Greene pulls Tlaib censure resolution

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Rep. Marjorie Taylor Greene (R-Ga.) said she pulled her resolution to censure Rep. Rashida Tlaib (D-Mich.) on Tuesday night after the House advanced a separate resolution to censure Tlaib.

The House eventually approved the other measure censuring Tlaib in a 234-188 vote; 22 Democrats voted to censure their colleague, and four Republicans voted against it.

Greene told reporters she pulled her resolution because she did not want to compete with another resolution.

“I’m not a part of leadership. I’m not the Speaker, I’m not the majority leader, I’m not the whip and I’m not going to be part of a competing censure resolution because leadership failed to organize it,” Greene said. “So, for me, I decided to pull it.”

“She’s getting censured. That’s what I set out to do, and so that’s what’s happening,” Greene continued. “But I think the bigger problem is, we need leadership to be organized and not force Republicans to compete with each other.”

The competing censure resolution was introduced by fellow Georgia Rep. Rich McCormick (R). The chamber defeated a Democratic-led motion to kill the resolution earlier Tuesday.

Greene initially introduced a resolution to censure Tlaib over her comments condemning Israel for its response to Hamas and the growing humanitarian crisis in Gaza. Her first attempt to penalize the Michigan Democrat failed, and she readied a second resolution, which competed with McCormick’s.

The resolutions came after Tlaib, the first Palestinian American member of Congress, was at the center of controversy over the weekend for posting a video on X, the platform formerly known as Twitter, that said President Biden “supported the genocide of the Palestinian people” because of his administration’s support of Israel in its war against Hamas. The video also included the phrase “from the river to the sea,” which has sparked outcry from both sides of the aisle.

McCormick voted to hold off on Greene’s resolution because he opposed the language in the bill that accuses Tlaib of “leading an insurrection at the United States Capitol.” The measure also charged Tlaib with “antisemitic activity” and “sympathizing with terrorist organizations.”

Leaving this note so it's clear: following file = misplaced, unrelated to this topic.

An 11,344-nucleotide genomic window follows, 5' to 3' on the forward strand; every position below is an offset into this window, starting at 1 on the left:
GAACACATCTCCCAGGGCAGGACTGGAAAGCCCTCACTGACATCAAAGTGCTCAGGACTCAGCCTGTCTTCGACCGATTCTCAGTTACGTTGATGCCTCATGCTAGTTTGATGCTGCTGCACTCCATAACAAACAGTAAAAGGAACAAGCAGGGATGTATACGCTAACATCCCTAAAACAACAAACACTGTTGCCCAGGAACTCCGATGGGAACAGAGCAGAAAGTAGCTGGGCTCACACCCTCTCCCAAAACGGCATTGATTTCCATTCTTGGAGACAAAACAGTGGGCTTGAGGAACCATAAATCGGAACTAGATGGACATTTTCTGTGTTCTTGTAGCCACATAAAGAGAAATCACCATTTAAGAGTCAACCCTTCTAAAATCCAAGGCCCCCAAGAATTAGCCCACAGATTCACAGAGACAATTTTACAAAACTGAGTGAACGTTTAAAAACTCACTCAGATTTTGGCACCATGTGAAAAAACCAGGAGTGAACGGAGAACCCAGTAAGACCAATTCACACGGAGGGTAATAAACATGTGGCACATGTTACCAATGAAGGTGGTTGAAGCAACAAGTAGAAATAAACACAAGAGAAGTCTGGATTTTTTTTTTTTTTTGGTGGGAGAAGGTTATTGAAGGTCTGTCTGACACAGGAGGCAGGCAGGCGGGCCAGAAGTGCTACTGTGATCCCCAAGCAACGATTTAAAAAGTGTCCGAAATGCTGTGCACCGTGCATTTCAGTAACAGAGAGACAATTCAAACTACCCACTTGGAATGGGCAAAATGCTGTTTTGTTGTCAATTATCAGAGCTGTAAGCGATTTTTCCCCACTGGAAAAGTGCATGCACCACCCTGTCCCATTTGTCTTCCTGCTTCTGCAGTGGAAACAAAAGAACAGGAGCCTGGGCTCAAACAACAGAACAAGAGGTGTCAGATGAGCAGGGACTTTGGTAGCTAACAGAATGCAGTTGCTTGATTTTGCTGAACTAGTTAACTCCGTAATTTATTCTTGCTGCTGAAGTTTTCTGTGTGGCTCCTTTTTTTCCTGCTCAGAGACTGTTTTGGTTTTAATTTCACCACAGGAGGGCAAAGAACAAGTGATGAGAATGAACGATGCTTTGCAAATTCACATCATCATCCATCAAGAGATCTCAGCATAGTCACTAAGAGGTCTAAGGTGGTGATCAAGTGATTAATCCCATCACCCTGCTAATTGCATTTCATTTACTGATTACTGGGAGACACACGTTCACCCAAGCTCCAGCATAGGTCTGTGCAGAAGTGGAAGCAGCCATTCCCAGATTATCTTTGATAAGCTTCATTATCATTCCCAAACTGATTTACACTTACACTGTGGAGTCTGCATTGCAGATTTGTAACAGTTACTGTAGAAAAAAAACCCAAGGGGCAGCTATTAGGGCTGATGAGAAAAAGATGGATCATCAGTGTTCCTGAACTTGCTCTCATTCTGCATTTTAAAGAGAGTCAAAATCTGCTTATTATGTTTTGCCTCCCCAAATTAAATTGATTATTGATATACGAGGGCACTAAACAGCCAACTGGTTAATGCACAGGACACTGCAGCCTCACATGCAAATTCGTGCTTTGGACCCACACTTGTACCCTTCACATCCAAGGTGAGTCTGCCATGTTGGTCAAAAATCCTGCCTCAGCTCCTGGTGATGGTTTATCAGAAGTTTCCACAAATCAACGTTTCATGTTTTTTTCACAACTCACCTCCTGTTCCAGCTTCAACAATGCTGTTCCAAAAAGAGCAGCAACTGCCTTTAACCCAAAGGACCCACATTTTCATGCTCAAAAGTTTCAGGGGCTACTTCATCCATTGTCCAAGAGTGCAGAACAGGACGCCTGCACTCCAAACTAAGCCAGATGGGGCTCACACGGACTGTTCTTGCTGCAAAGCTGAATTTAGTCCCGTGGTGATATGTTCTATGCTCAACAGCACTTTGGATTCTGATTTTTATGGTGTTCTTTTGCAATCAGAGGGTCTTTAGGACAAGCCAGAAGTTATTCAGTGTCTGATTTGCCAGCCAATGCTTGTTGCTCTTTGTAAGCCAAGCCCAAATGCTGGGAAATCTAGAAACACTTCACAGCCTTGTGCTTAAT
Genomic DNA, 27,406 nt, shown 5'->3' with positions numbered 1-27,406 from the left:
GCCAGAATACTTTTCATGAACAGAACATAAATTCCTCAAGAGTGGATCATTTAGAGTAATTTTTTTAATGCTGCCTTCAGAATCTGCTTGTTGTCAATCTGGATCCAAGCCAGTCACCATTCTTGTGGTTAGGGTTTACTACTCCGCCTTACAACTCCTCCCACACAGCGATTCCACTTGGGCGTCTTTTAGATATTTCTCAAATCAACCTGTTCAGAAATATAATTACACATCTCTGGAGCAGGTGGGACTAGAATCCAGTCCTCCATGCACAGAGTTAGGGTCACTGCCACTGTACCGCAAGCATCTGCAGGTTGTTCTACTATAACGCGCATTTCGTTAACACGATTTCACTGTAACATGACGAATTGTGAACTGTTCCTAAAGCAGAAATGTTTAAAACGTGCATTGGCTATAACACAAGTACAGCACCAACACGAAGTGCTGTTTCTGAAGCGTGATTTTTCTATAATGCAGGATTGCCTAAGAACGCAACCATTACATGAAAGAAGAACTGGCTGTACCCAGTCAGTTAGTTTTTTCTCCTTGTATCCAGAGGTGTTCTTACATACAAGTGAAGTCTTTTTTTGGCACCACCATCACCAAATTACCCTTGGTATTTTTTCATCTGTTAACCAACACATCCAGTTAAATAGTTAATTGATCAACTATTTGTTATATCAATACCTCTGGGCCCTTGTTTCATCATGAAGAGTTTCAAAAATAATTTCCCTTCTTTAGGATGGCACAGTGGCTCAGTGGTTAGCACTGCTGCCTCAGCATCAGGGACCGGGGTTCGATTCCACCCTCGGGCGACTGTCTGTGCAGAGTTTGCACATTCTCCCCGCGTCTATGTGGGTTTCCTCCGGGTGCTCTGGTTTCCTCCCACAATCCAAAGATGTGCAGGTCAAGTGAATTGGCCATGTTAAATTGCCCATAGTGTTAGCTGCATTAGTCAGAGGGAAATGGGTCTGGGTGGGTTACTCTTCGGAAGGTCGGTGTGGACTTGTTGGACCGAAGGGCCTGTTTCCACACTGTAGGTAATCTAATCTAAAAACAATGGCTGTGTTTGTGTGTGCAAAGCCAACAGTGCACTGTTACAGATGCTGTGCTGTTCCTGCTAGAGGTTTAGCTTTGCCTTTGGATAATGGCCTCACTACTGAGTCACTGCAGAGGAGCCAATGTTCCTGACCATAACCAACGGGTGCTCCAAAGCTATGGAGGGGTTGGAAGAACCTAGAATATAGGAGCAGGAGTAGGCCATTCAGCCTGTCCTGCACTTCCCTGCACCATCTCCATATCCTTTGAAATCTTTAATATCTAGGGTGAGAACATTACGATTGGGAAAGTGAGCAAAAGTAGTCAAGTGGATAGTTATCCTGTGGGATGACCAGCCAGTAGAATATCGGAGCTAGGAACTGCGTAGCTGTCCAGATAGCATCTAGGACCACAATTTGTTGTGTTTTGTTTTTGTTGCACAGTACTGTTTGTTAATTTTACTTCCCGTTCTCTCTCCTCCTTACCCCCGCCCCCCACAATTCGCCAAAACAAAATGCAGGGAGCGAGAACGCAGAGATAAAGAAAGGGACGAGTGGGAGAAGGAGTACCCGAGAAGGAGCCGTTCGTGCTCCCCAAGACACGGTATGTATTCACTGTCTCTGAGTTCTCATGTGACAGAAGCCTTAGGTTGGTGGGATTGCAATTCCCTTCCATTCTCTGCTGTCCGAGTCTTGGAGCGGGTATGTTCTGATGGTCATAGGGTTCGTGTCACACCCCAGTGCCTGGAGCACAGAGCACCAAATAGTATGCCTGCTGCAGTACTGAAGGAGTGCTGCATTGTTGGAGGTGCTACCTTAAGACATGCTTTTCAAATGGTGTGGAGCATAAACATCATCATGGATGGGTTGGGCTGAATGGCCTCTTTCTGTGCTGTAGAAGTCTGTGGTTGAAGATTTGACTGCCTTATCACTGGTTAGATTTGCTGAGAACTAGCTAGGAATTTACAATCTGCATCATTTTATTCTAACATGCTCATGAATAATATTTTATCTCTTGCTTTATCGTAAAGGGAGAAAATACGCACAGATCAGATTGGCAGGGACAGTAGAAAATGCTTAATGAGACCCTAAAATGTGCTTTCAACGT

In response to McCormick’s resolution, Greene said “they could have had communication within the conference.” She said she sent a letter to colleagues about her bill last week, providing others the opportunity to “say if they had problems or not.”

Greene said she has nothing to be upset about because she was sure McCormick’s censure resolution would pass. She thinks the party could have done a better job organizing its movement.

 “Last week and now this week, where there was no communication on censuring the most antisemitic, pro-Hamas, pro-terrorist Democrat member of Congress,” she said. “And so, I’m just … refusing to be part of a system of failure, and I’d like to see change in our party.”

She said pulling her resolution when no one asked her to is “doing the right thing.”

“I think I’m taking the high road … and doing what is actually more professional,” Greene said. “And I’m actually, I’m very happy with that decision.”

She said she didn’t communicate with McCormick that she was pulling her resolution ahead of the vote.

“It’s not about Rich McCormick, nobody cares about Rich McCormick,” she said. “Most people have no idea that he’s even doing this, most people think it’s my resolution.”

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